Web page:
One difficulty in validating the model is that the "known" teratogenicity it's being tested against often isn't known. Between Class A and Class X are Classes B, C and D, with increasing amounts of risk, but the boundaries between them are based on minimal data. Teratogenic effects may be difficult to spot, since most drugs are taken relatively rarely in pregnancy, some may be taken along with other drugs, and any effects tend to be rare or too subtle to be noted in medical records. Moreover, data from animal testing doesn't necessarily apply to humans.
"A lot of drugs in the middle of the spectrum, and maybe even some in Class A, may cause subtle defects that we haven't detected," says Schachter. "We can't provide a yes/no answer, but we found a pattern that can predict which are riskier."
Given the degree of uncertainty, Schachter and Kohane believe their model may be of interest to drug developers and prescribing physicians, and might provide useful information to incorporate in drug labeling.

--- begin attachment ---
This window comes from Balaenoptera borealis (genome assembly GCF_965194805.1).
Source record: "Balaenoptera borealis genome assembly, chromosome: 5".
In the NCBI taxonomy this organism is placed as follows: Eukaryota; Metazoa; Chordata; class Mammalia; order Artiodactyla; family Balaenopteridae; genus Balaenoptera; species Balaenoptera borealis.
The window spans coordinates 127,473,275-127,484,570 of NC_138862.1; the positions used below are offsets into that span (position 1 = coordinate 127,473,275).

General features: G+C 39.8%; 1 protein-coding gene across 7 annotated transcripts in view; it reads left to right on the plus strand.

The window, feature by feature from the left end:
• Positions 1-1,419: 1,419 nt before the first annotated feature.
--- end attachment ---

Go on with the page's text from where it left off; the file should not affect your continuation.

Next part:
"We can now say to patients, 'This drug targets a ton of genes that are involved in developmental processes,'" says Schachter.
Or, conversely, if a young pregnant woman has a heart condition and needs to be treated, physicians may be reassured by a cardiac drug's profile, he adds. "Instead of saying, 'we don't know,' we can now say that the drug is more likely to be safe in pregnancy."
"We have here a prismatic example of the utility of a big-picture, macrobiological approach," says Kohane, director of CHIP. "By combining a comprehensive database of protein targets of drugs and a database of birth defects associated with drugs, we find a promising predictive model of drug risk for birth defects."
|Contact: Keri Stedman|
Children's Hospital Boston